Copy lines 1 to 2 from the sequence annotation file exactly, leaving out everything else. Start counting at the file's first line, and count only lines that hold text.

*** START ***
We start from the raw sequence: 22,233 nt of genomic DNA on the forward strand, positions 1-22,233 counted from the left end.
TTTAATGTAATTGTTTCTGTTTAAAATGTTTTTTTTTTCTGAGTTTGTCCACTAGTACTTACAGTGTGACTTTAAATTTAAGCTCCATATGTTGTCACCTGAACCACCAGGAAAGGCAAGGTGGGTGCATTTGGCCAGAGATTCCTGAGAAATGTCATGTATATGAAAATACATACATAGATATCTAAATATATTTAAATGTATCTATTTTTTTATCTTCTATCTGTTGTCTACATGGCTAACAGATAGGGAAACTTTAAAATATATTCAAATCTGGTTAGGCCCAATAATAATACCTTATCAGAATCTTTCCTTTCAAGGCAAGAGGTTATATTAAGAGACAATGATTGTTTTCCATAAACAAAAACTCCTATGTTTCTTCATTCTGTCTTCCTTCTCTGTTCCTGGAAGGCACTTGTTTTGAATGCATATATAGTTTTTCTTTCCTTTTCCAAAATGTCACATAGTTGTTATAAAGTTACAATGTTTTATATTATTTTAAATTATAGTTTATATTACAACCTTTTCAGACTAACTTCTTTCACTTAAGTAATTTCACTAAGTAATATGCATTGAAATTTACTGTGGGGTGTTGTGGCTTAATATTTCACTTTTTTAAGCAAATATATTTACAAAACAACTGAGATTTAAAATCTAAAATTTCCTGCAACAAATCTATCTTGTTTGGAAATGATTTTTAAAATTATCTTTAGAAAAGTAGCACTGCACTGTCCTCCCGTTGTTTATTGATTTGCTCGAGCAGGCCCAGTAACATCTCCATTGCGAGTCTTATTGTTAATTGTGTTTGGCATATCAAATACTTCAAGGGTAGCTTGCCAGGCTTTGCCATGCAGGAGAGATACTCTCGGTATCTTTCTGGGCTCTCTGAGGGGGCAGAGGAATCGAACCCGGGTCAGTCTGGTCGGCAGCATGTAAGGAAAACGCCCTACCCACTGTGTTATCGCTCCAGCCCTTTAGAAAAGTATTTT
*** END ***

We start from the raw sequence: 22,233 nt of genomic DNA on the forward strand, positions 1-22,233 counted from the left end.
TTTAATGTAATTGTTTCTGTTTAAAATGTTTTTTTTTTCTGAGTTTGTCCACTAGTACTTACAGTGTGACTTTAAATTTAAGCTCCATATGTTGTCACCTGAACCACCAGGAAAGGCAAGGTGGGTGCATTTGGCCAGAGATTCCTGAGAAATGTCATGTATATGAAAATACATACATAGATATCTAAATATATTTAAATGTATCTATTTTTTTATCTTCTATCTGTTGTCTACATGGCTAACAGATAGGGAAACTTTAAAATATATTCAAATCTGGTTAGGCCCAATAATAATACCTTATCAGAATCTTTCCTTTCAAGGCAAGAGGTTATATTAAGAGACAATGATTGTTTTCCATAAACAAAAACTCCTATGTTTCTTCATTCTGTCTTCCTTCTCTGTTCCTGGAAGGCACTTGTTTTGAATGCATATATAGTTTTTCTTTCCTTTTCCAAAATGTCACATAGTTGTTATAAAGTTACAATGTTTTATATTATTTTAAATTATAGTTTATATTACAACCTTTTCAGACTAACTTCTTTCACTTAAGTAATTTCACTAAGTAATATGCATTGAAATTTACTGTGGGGTGTTGTGGCTTAATATTTCACTTTTTTAAGCAAATATATTTACAAAACAACTGAGATTTAAAATCTAAAATTTCCTGCAACAAATCTATCTTGTTTGGAAATGATTTTTAAAATTATCTTTAGAAAAGTAGCACTGCACTGTCCTCCCGTTGTTTATTGATTTGCTCGAGCAGGCCCAGTAACATCTCCATTGCGAGTCTTATTGTTAATTGTGTTTGGCATATCAAATACTTCAAGGGTAGCTTGCCAGGCTTTGCCATGCAGGAGAGATACTCTCGGTATCTTTCTGGGCTCTCTGAGGGGGCAGAGGAATCGAACCCGGGTCAGTCTGGTCGGCAGCATGTAAGGAAAACGCCCTACCCACTGTGTTATCGCTCCAGCCCTTTAGAAAAGTATTTT